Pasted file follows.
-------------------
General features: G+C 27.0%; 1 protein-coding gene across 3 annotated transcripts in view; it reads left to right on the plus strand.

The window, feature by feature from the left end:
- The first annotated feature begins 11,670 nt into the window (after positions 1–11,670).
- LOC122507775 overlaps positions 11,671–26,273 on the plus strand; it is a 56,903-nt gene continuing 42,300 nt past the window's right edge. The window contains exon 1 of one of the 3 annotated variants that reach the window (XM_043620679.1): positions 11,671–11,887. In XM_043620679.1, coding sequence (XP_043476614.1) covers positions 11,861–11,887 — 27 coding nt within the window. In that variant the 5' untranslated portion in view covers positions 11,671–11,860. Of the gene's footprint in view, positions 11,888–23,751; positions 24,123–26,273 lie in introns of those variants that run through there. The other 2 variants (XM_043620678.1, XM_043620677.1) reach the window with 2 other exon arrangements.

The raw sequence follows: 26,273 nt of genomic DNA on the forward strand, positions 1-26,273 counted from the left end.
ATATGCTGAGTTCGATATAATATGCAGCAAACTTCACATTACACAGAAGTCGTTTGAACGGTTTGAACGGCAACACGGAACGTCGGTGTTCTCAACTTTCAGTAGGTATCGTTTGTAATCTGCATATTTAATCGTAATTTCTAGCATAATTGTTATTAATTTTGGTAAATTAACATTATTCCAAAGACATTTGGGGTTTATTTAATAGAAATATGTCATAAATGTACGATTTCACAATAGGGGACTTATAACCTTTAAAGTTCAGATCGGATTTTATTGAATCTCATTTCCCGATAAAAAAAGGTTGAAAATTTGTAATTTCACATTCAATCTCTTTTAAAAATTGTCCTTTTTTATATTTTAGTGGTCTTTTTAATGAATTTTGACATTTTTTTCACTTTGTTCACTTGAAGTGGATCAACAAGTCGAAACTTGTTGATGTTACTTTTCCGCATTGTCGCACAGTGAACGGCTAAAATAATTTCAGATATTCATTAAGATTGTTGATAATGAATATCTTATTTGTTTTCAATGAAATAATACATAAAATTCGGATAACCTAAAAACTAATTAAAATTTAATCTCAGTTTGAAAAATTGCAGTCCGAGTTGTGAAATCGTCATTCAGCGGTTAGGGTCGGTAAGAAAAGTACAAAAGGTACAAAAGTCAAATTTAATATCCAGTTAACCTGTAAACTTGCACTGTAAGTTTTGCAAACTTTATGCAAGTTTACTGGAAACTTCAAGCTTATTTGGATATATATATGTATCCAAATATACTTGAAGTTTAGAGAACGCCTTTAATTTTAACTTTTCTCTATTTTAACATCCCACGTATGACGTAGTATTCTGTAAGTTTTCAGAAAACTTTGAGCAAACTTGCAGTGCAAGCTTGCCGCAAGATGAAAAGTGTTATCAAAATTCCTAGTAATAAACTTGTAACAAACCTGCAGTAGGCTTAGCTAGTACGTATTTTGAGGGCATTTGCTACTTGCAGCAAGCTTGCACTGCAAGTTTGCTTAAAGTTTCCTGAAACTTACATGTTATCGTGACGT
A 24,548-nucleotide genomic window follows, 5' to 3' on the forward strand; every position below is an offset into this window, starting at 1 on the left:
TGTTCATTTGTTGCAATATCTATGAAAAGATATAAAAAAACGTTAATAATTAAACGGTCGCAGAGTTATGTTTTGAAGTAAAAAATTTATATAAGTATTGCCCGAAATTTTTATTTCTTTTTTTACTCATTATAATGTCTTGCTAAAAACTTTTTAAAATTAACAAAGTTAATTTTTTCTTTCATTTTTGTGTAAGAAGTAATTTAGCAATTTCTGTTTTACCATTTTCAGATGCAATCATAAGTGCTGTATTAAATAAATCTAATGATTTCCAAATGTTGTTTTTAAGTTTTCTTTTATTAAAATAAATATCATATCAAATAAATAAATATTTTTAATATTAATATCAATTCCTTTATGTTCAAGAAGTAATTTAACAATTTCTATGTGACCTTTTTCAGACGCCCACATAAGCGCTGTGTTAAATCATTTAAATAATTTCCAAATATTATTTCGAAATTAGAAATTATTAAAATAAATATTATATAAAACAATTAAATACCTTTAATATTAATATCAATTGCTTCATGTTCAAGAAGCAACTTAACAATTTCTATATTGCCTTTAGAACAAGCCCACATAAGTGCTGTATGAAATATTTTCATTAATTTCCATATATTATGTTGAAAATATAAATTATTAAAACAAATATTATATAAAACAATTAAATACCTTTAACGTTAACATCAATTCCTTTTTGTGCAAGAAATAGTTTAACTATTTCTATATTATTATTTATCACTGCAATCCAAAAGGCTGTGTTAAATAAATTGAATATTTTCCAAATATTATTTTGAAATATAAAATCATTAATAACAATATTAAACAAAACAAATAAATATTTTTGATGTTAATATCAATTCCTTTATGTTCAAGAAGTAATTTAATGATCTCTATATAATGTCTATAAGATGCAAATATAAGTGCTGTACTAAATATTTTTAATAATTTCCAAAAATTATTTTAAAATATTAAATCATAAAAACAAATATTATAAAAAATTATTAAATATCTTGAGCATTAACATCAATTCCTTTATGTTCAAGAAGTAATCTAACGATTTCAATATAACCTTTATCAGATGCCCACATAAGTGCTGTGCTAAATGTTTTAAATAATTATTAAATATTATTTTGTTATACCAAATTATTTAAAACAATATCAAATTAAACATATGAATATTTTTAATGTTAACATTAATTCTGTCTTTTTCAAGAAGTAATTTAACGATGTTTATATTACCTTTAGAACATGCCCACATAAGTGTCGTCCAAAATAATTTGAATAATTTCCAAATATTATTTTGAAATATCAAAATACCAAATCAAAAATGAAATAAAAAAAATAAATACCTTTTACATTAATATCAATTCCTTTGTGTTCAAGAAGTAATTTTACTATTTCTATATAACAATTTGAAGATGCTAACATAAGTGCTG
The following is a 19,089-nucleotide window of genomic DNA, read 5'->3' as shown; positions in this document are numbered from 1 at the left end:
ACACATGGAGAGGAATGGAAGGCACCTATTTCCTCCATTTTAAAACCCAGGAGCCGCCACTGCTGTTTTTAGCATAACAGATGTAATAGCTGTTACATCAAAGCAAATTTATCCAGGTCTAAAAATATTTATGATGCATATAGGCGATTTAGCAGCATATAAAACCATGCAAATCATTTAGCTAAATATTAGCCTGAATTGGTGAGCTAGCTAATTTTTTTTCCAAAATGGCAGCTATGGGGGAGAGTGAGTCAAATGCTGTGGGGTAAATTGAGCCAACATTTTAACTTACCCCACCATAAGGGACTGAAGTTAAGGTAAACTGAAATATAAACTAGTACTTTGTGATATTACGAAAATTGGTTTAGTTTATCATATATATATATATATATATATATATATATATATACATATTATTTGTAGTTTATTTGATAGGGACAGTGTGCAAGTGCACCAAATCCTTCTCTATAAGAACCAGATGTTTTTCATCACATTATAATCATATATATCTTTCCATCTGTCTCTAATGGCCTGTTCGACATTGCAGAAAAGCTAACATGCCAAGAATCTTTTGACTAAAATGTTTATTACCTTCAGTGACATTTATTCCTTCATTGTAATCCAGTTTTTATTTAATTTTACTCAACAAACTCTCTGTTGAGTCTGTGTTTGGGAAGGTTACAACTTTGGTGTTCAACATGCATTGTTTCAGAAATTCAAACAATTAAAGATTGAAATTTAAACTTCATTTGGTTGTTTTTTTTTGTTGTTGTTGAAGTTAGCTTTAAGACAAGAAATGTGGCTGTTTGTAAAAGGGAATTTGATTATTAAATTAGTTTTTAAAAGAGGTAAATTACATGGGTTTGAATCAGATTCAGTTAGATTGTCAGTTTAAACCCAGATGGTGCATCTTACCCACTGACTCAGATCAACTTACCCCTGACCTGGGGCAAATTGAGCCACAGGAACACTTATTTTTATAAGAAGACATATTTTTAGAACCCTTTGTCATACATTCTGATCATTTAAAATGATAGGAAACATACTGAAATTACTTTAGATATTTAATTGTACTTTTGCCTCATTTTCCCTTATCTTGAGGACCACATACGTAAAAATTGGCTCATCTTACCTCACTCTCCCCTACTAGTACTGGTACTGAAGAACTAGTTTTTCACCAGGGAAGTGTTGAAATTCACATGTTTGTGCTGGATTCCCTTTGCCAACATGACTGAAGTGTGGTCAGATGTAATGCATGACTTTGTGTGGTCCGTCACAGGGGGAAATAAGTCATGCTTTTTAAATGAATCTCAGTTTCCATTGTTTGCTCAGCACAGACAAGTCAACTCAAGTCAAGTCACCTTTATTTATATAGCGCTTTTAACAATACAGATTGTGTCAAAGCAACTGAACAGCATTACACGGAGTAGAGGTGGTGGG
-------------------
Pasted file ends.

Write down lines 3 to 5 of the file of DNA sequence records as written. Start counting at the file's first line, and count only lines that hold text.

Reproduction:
- The first annotated feature begins 11,670 nt into the window (after positions 1–11,670).
- LOC122507775 overlaps positions 11,671–26,273 on the plus strand; it is a 56,903-nt gene continuing 42,300 nt past the window's right edge. The window contains exon 1 of one of the 3 annotated variants that reach the window (XM_043620679.1): positions 11,671–11,887. In XM_043620679.1, coding sequence (XP_043476614.1) covers positions 11,861–11,887 — 27 coding nt within the window. In that variant the 5' untranslated portion in view covers positions 11,671–11,860. Of the gene's footprint in view, positions 11,888–23,751; positions 24,123–26,273 lie in introns of those variants that run through there. The other 2 variants (XM_043620678.1, XM_043620677.1) reach the window with 2 other exon arrangements.

The raw sequence follows: 26,273 nt of genomic DNA on the forward strand, positions 1-26,273 counted from the left end.